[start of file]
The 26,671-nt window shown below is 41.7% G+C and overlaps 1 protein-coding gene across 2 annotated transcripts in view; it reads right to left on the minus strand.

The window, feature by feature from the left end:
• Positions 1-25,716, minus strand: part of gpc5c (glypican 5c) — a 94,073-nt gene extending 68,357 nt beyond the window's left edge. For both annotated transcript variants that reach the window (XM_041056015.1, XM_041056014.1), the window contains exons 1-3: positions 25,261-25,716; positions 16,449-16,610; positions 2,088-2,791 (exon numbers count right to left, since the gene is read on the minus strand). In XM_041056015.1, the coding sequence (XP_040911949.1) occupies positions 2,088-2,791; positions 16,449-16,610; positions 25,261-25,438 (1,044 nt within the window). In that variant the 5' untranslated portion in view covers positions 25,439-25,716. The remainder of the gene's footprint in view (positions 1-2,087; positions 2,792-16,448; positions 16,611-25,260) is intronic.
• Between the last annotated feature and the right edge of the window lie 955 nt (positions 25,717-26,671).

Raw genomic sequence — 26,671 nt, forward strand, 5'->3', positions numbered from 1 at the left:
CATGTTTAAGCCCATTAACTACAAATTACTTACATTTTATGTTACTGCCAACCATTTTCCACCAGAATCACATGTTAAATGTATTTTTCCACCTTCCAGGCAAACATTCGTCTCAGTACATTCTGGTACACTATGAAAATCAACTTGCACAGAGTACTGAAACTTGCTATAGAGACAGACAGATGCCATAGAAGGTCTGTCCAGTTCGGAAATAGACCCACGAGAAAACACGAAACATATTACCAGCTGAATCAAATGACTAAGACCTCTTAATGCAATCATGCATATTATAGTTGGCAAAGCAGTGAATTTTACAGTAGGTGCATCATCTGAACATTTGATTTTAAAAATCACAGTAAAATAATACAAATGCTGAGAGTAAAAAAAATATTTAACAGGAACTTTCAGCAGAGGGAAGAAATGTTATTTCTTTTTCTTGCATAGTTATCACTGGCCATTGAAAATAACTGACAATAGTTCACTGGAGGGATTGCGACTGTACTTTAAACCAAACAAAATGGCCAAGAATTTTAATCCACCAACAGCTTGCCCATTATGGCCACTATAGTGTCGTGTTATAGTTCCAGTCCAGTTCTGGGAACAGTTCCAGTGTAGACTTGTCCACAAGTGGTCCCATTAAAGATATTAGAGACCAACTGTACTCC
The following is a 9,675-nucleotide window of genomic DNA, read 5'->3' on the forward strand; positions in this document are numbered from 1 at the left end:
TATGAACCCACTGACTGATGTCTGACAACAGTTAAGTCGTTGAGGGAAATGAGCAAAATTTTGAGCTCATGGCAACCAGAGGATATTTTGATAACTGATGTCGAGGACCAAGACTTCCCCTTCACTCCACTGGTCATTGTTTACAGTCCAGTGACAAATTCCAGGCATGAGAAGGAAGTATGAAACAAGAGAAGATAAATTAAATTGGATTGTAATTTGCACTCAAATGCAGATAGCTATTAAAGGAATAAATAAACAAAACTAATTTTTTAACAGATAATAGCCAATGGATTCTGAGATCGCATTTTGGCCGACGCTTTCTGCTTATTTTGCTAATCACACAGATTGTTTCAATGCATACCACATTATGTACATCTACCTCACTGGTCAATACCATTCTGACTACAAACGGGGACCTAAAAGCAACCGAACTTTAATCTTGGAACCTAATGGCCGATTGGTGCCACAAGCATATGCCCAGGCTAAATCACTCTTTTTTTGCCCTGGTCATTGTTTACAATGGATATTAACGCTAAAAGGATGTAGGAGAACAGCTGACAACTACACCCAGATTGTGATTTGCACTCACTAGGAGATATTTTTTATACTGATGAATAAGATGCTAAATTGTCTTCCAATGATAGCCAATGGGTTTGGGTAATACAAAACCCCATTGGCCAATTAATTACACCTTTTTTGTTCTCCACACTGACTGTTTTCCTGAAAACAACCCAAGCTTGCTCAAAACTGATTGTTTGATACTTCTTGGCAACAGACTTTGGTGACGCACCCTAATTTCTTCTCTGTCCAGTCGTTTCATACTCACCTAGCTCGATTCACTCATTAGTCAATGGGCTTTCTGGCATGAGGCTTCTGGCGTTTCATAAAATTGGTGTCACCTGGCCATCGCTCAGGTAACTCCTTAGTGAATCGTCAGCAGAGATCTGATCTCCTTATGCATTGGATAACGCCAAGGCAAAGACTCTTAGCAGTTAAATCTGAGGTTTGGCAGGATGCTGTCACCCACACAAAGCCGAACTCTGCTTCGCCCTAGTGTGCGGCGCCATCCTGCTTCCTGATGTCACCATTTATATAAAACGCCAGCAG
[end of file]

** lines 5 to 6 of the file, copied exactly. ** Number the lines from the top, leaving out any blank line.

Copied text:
Raw genomic sequence — 26,671 nt, forward strand, 5'->3', positions numbered from 1 at the left:
CATGTTTAAGCCCATTAACTACAAATTACTTACATTTTATGTTACTGCCAACCATTTTCCACCAGAATCACATGTTAAATGTATTTTTCCACCTTCCAGGCAAACATTCGTCTCAGTACATTCTGGTACACTATGAAAATCAACTTGCACAGAGTACTGAAACTTGCTATAGAGACAGACAGATGCCATAGAAGGTCTGTCCAGTTCGGAAATAGACCCACGAGAAAACACGAAACATATTACCAGCTGAATCAAATGACTAAGACCTCTTAATGCAATCATGCATATTATAGTTGGCAAAGCAGTGAATTTTACAGTAGGTGCATCATCTGAACATTTGATTTTAAAAATCACAGTAAAATAATACAAATGCTGAGAGTAAAAAAAATATTTAACAGGAACTTTCAGCAGAGGGAAGAAATGTTATTTCTTTTTCTTGCATAGTTATCACTGGCCATTGAAAATAACTGACAATAGTTCACTGGAGGGATTGCGACTGTACTTTAAACCAAACAAAATGGCCAAGAATTTTAATCCACCAACAGCTTGCCCATTATGGCCACTATAGTGTCGTGTTATAGTTCCAGTCCAGTTCTGGGAACAGTTCCAGTGTAGACTTGTCCACAAGTGGTCCCATTAAAGATATTAGAGACCAACTGTACTCC